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November 25, 2019

Chinese Government Says it Has ‘Punished’ U.S. NGO under the Foreign NGO Law

According to China’s Ministry of Foreign Affairs (MFA), Beijing police recently took disciplinary action against the U.S.-based NGO Asia Catalyst, for what a Chinese government spokesperson described as a violation of China’s Foreign NGO Law. While this represents the first case in which Chinese authorities have publicly and formally announced that a foreign NGO received punishment under the Foreign NGO Law, it is not the first case in which authorities have taken disciplinary measures under the auspices of the law. In early 2019, authorities in Guangdong province administratively detained the head of a Hong Kong-based NGO under the Foreign NGO Law, but this case came to light via the Hong Kong press, and The China NGO Project did not see evidence that P.R.C. authorities engaged with the case publicly. In December 2018, an MFA spokesperson initially brought up the Foreign NGO law when discussing the detention of Canadian Michael Kovrig, but later described Kovrig as having “endangered national security” and did not mention the Foreign NGO Law again.

At the MFA’s November 25 press conference, spokesperson Geng Shuang, responding to a question about the incident, confirmed that public security officials had investigated Asia Catalyst’s activities in March 2018 and had punished the group and its employees for “violating relevant provisions” of the Foreign NGO Law. Geng did not provide any further information about the activities in question nor what punishments were levied. Asia Catalyst declined to comment.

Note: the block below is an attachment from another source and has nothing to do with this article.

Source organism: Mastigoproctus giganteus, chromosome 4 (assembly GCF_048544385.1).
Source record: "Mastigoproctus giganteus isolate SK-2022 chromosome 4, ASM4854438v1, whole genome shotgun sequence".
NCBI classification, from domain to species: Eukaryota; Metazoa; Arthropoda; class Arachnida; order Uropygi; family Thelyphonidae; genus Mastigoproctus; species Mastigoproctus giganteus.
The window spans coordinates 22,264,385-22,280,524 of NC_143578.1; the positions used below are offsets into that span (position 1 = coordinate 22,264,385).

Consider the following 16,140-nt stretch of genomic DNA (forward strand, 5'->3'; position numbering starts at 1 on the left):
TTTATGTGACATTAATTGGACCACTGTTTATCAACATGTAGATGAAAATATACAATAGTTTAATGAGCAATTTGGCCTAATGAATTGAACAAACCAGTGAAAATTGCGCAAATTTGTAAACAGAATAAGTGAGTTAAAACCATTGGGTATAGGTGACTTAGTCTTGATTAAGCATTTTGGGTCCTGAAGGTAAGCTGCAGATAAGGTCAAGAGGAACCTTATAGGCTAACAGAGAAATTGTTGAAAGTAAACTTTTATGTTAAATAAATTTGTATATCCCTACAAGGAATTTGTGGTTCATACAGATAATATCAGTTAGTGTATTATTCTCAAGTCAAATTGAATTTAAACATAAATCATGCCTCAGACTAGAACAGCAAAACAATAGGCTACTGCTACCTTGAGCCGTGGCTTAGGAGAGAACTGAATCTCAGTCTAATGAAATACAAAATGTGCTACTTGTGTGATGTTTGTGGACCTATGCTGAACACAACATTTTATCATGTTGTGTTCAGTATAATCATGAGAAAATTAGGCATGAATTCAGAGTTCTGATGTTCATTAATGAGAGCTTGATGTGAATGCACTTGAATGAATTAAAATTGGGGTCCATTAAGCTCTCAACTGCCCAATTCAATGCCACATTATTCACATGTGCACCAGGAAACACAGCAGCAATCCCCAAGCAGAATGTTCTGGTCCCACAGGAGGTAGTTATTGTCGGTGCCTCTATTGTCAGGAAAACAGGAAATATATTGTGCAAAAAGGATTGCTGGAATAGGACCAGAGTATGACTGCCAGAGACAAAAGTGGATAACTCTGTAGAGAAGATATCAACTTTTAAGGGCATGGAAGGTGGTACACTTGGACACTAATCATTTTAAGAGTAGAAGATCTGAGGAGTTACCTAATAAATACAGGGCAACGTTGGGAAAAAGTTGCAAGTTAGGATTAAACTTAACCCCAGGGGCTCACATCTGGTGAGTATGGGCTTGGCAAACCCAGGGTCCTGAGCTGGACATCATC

It is not clear which press organization raised the question at the press conference. The China NGO Project did not find any information online suggesting that this incident was widely known before the press conference.

The China NGO Project reported in 2018 that a temporary activity, filed by Asia Catalyst, appeared in, and then disappeared from, the Ministry of Public Security’s temporary activity database. This activity, which Asia Catalyst did not actually end up implementing, was to have taken place from July 2018 to March 2019—after the violation described by the Foreign Ministry.

Below is The China NGO Project’s translation of the relevant MFA press conference question and answer, followed by the original Chinese transcript released by the MFA.

Q: It is understood that the Beijing Public Security Bureau has recently investigated and disciplined the U.S.-based NGO Asia Catalyst for carrying out programs and activities in China. Can you confirm this?

A: You are quite well informed. According to public security officials, Asia Catalyst has not legally registered or filed to carry out programs or activities in China and is suspected of violating relevant provisions of the Law of the People’s Republic of China on Administration of Activities of Overseas Nongovernmental Organizations in the Mainland of China [Foreign NGO Law] in March 2018. With the facts clear and the evidence undeniable, Beijing public security organs recently publicly punished the NGO as well as relevant personnel in accordance with the Foreign NGO Law, the Law of the People’s Republic of China on Administrative Penalty, and the Provisions on the Procedures for Handling Administrative Cases by Public Security Organs.

I want to emphasize here that China has always welcomed foreign NGOs to come to China for friendly exchanges and cooperation. As long as foreign NGOs comply with Chinese laws and regulations, we are willing to facilitate such activities in China. At the same time, we hope that foreign NGOs will not engage in illegal activity in China. As for those organizations that engage in illegal activities and endanger China’s national security, the Chinese government will resolutely handle them according to the law.




Correction: This post has been updated to add a missing word from the English translation of the MFA transcript. The text now includes the word “publicly” in the phrase, “. . . Beijing public security organs recently publicly punished the NGO . . .”

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